This compound was discovered when a scientist accidentally licked his finger after touching the chemicals he was working with—it’s 200 times sweeter than sugar and is primarily used to make medicine palatable and is used in soft drinks, usually in conjunction with other sweeteners.

Many opponents of acesulfame potassium’s usage as a food additive point to the fact that there is not enough research done on its effects. However, a recent study found that usage of this compound could alter cognitive functions as well as affect neuro-metabolic functions, particularly in males.

Plus, acesulfame potassium contains the carcinogen methylene chloride. Long-term exposure to methylene chloride can cause:

  • headaches
  • depression
  • nausea
  • mental confusion
  • liver damage
  • kidney damage
  • visual disturbances
  • and cancer

The scientists at the Center for Science in the Public Interest affirm that what little research that was done on acesulfame potassium points to a tumor link, making this sweetener unfit for consumption.

Sodium Benzoate

Benzene is the primary ingredient in Liquid Wrench, various paint stripping products, rubber cement, and some spot removers. Why? Because it has a highly destructive property and is a particularly good solvent. But that’s only the beginning of the story… When a large number factory workers in U.S. rubber manufacturing plants got leukemia, the use of benzene was discontinued as a component of the rubber—because it was the benzene that caused the leukemia.

Sodium benzoate is more toxic than either processed sugar or high fructose corn syrup, but it doesn’t get even close to the same media coverage. According to its safety data sheet, consumption of sodium benzoate can cause food allergies! (Has anyone else noticed that almost everyone has some kind of food allergy now?) Why is this being used in our “food” supply?!

Well, news or no news, I’m not going to ingest it on purpose. The problem is… I know and can avoid it, but (sadly) the majority of consumer are buying blindly.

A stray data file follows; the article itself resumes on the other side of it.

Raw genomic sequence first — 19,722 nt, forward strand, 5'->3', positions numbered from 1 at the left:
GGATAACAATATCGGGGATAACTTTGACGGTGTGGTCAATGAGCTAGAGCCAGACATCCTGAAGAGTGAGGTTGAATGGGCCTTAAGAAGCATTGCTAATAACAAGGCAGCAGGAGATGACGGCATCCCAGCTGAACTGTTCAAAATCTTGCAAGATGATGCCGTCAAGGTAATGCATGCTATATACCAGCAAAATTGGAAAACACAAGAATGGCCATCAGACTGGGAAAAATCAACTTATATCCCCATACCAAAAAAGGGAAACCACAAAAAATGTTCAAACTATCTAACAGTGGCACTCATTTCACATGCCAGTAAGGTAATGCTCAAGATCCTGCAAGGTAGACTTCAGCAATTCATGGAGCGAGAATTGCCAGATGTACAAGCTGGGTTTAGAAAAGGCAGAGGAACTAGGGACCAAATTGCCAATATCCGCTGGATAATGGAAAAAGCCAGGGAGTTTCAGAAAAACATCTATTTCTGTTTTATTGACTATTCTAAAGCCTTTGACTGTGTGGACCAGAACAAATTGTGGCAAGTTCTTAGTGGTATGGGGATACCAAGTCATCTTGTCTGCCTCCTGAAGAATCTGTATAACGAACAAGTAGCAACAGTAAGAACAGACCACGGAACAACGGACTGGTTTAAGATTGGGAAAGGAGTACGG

It’s time for American consumers to start being proactive about their food supply!

While I chose this Folgers Flavors to pick apart because Alyson and I happened to turn a bottle of it around at the supermarket, I’m sure I could easily flip a hundred more bottles at the store and find just as shocking ingredients.

We need to start reading the labels and rejecting the “natural” and artificial flavorings and the synthetic chemicals that are causing us to be sick, overweight, lethargic, and constantly in a craving cycle that leaves us at the mercy of the very companies that are hurting us.

It’s time to choose real food and only real food!

If you’re unsure about how to make those positive changes in your life, how to take back your kitchen table—and your health—check out The Wild Diet now! You’ll gain a deeper understanding of just what happened to our food, and how you can fix it… plus– a lot of great stories, tips and tricks, and delicious recipes that only use real food.

RESOURCES

http://www.atsdr.cdc.gov/substances/toxsubstance.asp?toxid=240

http://journals.plos.org/plosone/article?id=10.1371/journal.pone.0070257

http://www.fishersci.in/msds/Sodiumbenzoate.pdf

http://www.cspinet.org/new/201312311.html

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33 Comments

  • Angel says:

    I can’t believe the stuff I see in the ingredients list!
    The most surprising list to me is bread.
    Isn’t only supposed to be water, yeast, a little sugar, and salt? But the list is huge!!!
    It’s really scary the things that are allowed in the products that almost all Americans are consuming.

  • CJrMom says:

    I love the writing style. So detailed yet in layman’s terms.
    Keep up the good work!

  • Alex says:

    So crazy to think that the food industry is still getting away with things like this! Thanks for all the great details and info! I know so many people that drink and eat things like this on a daily basis. I’m afraid most people won’t change their habits until the food companies out there are forced to change theirs!. Your stories and support in this fight is awesome! Thank you!

  • deanna says:

    I don’t drink coffee at all (I know, I’m weird!) but ever since I was told I had Hasimoto’s Disease and had to go Paleo, I read EVERY label….it’s flabbergasting and frustrating at the same time to see how much junk is in food. Between that and stuff they pump into the air….it’s no wonder so many are sick or are getting diseases. 🙁

    Thanks for the great information….you guys ROCK!

  • Bob says:

    Abel,
    Great article!!! I am completely blown away that the FDA thinks (sic) that one of the main ingredients in Anti Freeze is OK to consume.. Huh??!!

    I haven’t looked yet, but PLEASE tell me the caramel sauce you mentioned IS in The Wild Diet, right??
    Keep up the GREAT work!!!!!!!!!!